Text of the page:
Google Home: 5 strange but surprisingly useful places to put your smart speaker – CNET


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A Google Nest Mini on the front porch? Absolutely.


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There’s no shortage of useful places to put your Google Home ($99 at Crutchfield). The kitchen, your bedroom nightstand and the living room jump out as obvious — and excellent — choices. But I find that placing additional smart speakers around my home has made my life even better. I now have the original Google Home, two Nest Hubs ($90 at Best Buy), two Nest Minis ($50 at Best Buy) and three Google Home Minis ($30 at Best Buy), and I couldn’t be happier — unless I maybe find another deal that’s too good to pass up and expand my coterie of Google Home devices.

Why, you might wonder, do I need so many smart speakers for a two-bedroom townhouse? Because Google Home is useful anywhere and everywhere you put it. In fact, I would never have added a smart speaker to some of my favorite locations were it not for my addiction to killer deals on great tech.

There are a couple pitfalls to look out for when you own multiple smart speakers. Beware of too many ringing alarms (you can fix that) and check out my list of typical Google Home pet peeves. But if you do have an extra one or two, you won’t regret experimenting with new places to put them. Here are my five favorite unexpected places where I’ve put my Google Home speakers and displays.

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The best way to put a Google Home smart speaker in your bathroom is to wall mount it well above the splash zone.


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Sorry, rubber ducky. Google Home is more fun

I first discovered the joy of having a Google Home in the bathroom when I spent a week discovering all the different ways to mount a Google Home Mini. This is definitely a situation where you want to keep electronics out of the splash zone, so I highly encourage putting any smart speakers either on a wall or shelf away from the sink, bath or shower. Once you do, however, here are some of the advantages to having a Google Home device in your bathroom:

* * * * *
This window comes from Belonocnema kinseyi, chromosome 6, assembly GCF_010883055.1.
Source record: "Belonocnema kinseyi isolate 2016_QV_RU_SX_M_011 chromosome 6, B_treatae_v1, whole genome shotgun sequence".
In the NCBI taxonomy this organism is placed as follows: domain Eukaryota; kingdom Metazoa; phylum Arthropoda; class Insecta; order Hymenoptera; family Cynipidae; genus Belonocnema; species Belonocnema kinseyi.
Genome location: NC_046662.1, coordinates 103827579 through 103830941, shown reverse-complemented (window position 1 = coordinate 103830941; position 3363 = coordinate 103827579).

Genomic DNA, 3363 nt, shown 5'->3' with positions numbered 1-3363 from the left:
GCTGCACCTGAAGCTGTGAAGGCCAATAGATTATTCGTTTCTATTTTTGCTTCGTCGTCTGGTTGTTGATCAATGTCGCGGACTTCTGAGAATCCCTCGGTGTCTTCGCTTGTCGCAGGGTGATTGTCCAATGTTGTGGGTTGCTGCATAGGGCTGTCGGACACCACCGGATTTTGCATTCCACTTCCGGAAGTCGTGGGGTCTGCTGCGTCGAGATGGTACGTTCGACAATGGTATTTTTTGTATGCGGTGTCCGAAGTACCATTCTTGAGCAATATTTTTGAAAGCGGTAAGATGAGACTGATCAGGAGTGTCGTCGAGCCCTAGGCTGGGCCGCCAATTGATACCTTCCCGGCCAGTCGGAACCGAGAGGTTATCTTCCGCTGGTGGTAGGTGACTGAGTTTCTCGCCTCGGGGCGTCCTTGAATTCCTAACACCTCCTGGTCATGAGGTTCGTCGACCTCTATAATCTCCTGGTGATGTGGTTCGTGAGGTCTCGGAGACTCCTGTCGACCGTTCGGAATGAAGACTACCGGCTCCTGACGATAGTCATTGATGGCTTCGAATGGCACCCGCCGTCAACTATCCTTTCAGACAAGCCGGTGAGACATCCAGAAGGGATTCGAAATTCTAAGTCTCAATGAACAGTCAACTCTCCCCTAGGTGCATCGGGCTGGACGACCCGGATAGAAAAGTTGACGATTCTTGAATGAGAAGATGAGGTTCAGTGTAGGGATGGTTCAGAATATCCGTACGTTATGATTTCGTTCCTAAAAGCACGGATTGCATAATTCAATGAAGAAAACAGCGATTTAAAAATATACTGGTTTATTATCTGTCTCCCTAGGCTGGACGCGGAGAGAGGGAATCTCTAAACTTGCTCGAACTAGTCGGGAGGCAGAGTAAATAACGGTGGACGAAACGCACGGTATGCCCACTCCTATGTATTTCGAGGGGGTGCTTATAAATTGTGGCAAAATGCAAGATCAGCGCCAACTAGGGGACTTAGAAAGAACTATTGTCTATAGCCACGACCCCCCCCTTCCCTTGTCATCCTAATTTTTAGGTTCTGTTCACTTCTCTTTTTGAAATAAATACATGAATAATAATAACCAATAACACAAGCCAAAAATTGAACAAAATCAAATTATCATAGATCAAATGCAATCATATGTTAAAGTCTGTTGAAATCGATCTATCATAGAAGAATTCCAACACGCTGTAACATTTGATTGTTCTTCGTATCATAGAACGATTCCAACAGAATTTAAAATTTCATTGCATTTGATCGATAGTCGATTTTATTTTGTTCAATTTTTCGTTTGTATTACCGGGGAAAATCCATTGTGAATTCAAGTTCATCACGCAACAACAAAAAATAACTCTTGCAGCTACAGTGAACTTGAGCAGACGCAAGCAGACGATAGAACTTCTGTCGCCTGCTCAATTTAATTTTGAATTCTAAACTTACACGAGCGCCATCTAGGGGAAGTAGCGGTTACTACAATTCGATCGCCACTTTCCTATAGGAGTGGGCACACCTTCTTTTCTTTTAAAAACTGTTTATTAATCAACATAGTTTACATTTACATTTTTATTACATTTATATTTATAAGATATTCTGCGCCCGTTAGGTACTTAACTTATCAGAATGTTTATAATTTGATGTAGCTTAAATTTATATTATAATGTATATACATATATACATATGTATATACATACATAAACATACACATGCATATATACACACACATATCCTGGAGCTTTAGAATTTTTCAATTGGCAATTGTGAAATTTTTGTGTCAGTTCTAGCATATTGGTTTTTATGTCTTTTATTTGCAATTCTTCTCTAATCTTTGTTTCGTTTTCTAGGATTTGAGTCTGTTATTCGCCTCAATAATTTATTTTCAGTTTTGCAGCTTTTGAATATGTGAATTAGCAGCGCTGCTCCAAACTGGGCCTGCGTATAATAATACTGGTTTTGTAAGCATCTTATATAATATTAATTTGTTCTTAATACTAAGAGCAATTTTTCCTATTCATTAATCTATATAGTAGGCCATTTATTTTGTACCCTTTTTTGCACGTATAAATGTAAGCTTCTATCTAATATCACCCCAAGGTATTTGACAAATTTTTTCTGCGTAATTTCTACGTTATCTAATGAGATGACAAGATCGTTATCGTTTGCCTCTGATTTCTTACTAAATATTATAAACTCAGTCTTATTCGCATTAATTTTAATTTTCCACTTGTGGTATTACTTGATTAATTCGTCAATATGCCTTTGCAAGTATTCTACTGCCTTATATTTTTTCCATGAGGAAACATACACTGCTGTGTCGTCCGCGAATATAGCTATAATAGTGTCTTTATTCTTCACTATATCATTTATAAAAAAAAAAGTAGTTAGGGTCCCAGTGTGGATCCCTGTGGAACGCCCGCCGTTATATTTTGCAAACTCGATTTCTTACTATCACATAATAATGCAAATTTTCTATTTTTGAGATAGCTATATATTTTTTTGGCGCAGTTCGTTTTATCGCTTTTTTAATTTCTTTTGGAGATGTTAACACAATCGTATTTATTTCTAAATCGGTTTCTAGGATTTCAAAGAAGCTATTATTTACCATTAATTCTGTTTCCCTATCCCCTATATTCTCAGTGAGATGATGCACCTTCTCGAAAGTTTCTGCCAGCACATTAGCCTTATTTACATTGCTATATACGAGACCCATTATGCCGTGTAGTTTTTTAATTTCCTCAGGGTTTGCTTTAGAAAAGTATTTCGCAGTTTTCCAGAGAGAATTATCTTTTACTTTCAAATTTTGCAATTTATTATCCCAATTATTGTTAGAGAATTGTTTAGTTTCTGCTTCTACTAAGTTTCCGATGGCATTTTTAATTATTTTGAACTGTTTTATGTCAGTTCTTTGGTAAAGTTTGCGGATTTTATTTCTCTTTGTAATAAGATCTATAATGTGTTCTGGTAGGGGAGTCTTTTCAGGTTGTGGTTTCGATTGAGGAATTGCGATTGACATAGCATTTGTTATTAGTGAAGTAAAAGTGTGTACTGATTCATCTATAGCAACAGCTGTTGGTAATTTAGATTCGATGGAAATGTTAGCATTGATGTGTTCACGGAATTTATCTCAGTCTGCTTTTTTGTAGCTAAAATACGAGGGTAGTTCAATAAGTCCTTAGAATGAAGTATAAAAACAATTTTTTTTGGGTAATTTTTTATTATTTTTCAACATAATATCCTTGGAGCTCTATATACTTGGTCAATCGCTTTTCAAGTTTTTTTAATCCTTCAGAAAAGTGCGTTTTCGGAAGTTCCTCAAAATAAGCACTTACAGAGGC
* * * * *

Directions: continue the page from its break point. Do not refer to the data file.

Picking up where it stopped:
• While getting ready at the beginning or end of the day, you can: Play music, get the weather report, hear the news or listen to podcasts.
  • Set toothbrush timers (“OK, Google, set a timer for two minutes“), and not just for the kiddos — two minutes of brushing is a lot, even for grown-ups.
  • Timing your shower, either with a timer or alarm (or even just asking, “Hey, Google, what time is it?“) so you’re not late.
  • Talk to others in your household by using the Broadcast feature. Say, “OK, Google, broadcast,” followed by your announcement and every speaker in your house will play the message. Replies, however, will only go to the speaker you broadcast from.
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If you have a Chamberlain myQ Smart Garage Hub, a Google Home device in your garage can allow you to open and close the overhead door with voice commands.